Op-Ed | An overnight discount on congestion pricing for taxis and ride sharing services supports safe driving

Congestion pricing will apply to riders, not drivers, of taxis, Ubers, and Lyfts.
Photo via Getty Images

To encourage motorists to drive into the city while the roads are less congested, the New York Metropolitan Transit Authority has issued recommendations for reduced congestion pricing tolls late at night to incentivize riders to travel overnight instead of during the day for nonessential trips. 

While I support the goal to more evenly distribute vehicle rides and ease traffic, I believe excluding taxis and ride sharing services will result in streets being less safe. The less incentives to hire a cab, the more incentives to drive after drinking. 

For more than 20 years, my non-profit, John R. Elliott HERO Campaign, has advocated for the increased use of designated drivers to prevent drunk and impaired driving tragedies. It became my life’s work after my only son John was killed when a drunk driver got back behind the wheel even after being pulled over by police. Ride sharing services, taxis and other on-demand transportation services have been valued partners in the crusade to make sure the public has a safe ride home whenever they consume alcohol, and to end drunk and impaired driving.

In October 2023, The Review of Economics and Statistics published “Uber and Traffic Fatalities,” a thorough study over several years and locations. The paper found that in cities where rideshare vehicles were readily available, traffic fatalities fell by more than 5%. It estimates that use of Uber has saved hundreds of lives and billions of dollars annually. The falling number of accidents and deaths are most visible in data from weekends and overnight.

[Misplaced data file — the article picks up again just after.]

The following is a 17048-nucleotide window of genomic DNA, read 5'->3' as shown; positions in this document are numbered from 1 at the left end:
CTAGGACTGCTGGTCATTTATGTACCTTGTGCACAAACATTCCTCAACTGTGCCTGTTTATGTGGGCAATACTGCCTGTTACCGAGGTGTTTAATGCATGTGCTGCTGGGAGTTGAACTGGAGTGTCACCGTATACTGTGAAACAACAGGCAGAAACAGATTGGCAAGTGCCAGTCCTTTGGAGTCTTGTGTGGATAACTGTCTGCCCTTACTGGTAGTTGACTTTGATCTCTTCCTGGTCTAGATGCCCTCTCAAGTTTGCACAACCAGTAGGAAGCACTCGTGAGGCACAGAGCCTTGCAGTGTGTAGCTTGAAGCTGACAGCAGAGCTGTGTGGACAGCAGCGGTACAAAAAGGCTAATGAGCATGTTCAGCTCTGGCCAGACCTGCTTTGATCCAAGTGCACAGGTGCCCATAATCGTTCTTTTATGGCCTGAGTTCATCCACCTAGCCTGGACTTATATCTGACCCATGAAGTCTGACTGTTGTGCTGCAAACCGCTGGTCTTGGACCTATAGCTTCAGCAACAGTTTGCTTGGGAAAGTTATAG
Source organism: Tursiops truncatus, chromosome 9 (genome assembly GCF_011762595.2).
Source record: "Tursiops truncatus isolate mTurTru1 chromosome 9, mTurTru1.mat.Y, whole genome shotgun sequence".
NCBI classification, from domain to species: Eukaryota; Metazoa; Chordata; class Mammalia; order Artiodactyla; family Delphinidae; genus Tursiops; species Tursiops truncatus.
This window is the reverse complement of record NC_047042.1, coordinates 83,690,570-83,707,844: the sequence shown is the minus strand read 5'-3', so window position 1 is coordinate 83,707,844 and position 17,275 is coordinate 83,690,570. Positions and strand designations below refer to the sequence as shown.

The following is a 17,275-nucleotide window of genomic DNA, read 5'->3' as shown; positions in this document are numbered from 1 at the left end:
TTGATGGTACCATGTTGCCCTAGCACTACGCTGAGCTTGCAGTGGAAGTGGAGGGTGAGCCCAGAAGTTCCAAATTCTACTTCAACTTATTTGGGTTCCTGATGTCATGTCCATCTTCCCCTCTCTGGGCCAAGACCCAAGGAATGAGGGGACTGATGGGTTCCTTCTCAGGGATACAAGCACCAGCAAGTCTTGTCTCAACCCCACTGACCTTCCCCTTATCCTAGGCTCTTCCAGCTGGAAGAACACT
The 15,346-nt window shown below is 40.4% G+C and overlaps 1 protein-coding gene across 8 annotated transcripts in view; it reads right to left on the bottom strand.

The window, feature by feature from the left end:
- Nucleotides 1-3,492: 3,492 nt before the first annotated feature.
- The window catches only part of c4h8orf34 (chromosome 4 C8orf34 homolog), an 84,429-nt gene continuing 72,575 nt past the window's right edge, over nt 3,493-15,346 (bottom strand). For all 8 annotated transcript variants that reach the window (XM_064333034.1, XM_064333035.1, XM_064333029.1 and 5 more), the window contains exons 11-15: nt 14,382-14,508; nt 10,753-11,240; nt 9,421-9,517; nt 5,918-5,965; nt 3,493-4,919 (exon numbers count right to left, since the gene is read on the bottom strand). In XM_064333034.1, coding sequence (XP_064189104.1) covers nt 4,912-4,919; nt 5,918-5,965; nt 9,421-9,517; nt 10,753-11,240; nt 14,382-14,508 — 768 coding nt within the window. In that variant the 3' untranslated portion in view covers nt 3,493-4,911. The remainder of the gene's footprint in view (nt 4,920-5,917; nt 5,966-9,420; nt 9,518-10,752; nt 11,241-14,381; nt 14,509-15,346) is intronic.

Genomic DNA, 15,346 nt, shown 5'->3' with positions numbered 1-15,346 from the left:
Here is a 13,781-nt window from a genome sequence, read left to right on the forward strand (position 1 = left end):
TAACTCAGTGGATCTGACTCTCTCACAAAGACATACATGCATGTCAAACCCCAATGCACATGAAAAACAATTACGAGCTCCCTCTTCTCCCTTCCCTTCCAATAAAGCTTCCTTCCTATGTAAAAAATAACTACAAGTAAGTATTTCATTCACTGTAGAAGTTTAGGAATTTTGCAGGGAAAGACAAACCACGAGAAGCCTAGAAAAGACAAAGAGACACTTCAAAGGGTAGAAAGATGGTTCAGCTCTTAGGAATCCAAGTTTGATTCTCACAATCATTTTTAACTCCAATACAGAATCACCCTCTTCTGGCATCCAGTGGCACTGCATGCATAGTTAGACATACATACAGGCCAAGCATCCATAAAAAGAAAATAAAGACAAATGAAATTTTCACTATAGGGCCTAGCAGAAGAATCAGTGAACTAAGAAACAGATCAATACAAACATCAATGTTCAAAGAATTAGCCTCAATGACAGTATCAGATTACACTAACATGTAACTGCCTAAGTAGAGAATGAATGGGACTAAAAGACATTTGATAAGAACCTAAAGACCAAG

With this knowledge, why is the MTA putting a financial barrier in the way of accessing rideshare vehicles and encouraging people to drive on their own, when it’s precisely overnight that people are more likely to need a sober driver? The loss of money from reducing congestion pricing tolls on rideshare drivers will be substantially outweighed by the savings incurred from averted car accidents. 

In May 2000, my son John R. Elliot had just graduated from the United States Naval Academy and was planning to enter Naval Flight Officer training that fall. He was traveling from Annapolis to his childhood home at the Jersey Shore when he was hit and killed by an intoxicated driver.  The driver had been arrested by police earlier the same evening, then released to a friend who put him back behind the wheel while still intoxicated. The friend could have driven him home but irresponsibly decided not to, with tragic consequences. Thirty minutes later, both his drunk friend and John were killed in a head-on collision when the inebriated driver crossed over into John’s oncoming lane. 

In the twenty years since then, HERO Campaign has registered over 100,000 designated drivers in partnership with schools, colleges, law enforcement, bar and tavern owners, NFL and Major League Baseball, and ride sharing services, helping spur a decline in alcohol-related incidents over the past decade.

HERO Campaign still has a long way to go to spare families from the dreaded knock on the door I received that fateful July morning, when two police officers somberly told us my John “didn’t make it.” But with the rise of having a driver only a tap and two minute wait away, we can go further than ever before in providing an appealing alternative to driving under the influence. Had that been the option in 2000, John and the drunk driver who killed them both may still be alive. 

Government can help. I urge the MTA to include on-demand ride services in their discounted overnight toll plan. It’s not only good for traffic, it’s common sense. 

More access to rideshares will save lives. 

William Elliott is the Chairman and CEO of the John R. Elliott HERO Campaign for Designated Drivers